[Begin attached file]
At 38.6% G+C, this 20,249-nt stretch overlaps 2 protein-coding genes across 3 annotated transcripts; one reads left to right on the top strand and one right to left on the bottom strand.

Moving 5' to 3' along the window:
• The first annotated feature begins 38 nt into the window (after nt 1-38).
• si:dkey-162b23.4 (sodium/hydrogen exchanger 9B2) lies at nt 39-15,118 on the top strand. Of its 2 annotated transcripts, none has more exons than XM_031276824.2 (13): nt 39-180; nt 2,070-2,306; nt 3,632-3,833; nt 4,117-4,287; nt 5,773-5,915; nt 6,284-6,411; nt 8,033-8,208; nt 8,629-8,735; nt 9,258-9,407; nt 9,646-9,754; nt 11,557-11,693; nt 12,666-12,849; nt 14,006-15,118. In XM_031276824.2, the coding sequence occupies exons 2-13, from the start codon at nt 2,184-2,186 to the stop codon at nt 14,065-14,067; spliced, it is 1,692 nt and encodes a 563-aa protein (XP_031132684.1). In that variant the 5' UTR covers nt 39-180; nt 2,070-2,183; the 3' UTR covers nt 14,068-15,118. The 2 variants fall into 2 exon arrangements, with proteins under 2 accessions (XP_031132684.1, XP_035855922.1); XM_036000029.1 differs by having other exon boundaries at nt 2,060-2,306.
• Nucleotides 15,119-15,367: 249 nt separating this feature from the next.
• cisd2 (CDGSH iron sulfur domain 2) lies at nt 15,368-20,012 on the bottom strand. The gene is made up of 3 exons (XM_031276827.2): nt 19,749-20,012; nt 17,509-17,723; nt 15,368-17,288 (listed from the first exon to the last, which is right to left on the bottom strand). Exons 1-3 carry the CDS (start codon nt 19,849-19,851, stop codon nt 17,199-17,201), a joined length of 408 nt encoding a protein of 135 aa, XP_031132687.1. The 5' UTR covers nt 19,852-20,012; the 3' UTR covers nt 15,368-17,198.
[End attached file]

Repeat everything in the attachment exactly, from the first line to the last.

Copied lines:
At 38.6% G+C, this 20,249-nt stretch overlaps 2 protein-coding genes across 3 annotated transcripts; one reads left to right on the top strand and one right to left on the bottom strand.

Moving 5' to 3' along the window:
• The first annotated feature begins 38 nt into the window (after nt 1-38).
• si:dkey-162b23.4 (sodium/hydrogen exchanger 9B2) lies at nt 39-15,118 on the top strand. Of its 2 annotated transcripts, none has more exons than XM_031276824.2 (13): nt 39-180; nt 2,070-2,306; nt 3,632-3,833; nt 4,117-4,287; nt 5,773-5,915; nt 6,284-6,411; nt 8,033-8,208; nt 8,629-8,735; nt 9,258-9,407; nt 9,646-9,754; nt 11,557-11,693; nt 12,666-12,849; nt 14,006-15,118. In XM_031276824.2, the coding sequence occupies exons 2-13, from the start codon at nt 2,184-2,186 to the stop codon at nt 14,065-14,067; spliced, it is 1,692 nt and encodes a 563-aa protein (XP_031132684.1). In that variant the 5' UTR covers nt 39-180; nt 2,070-2,183; the 3' UTR covers nt 14,068-15,118. The 2 variants fall into 2 exon arrangements, with proteins under 2 accessions (XP_031132684.1, XP_035855922.1); XM_036000029.1 differs by having other exon boundaries at nt 2,060-2,306.
• Nucleotides 15,119-15,367: 249 nt separating this feature from the next.
• cisd2 (CDGSH iron sulfur domain 2) lies at nt 15,368-20,012 on the bottom strand. The gene is made up of 3 exons (XM_031276827.2): nt 19,749-20,012; nt 17,509-17,723; nt 15,368-17,288 (listed from the first exon to the last, which is right to left on the bottom strand). Exons 1-3 carry the CDS (start codon nt 19,849-19,851, stop codon nt 17,199-17,201), a joined length of 408 nt encoding a protein of 135 aa, XP_031132687.1. The 5' UTR covers nt 19,852-20,012; the 3' UTR covers nt 15,368-17,198.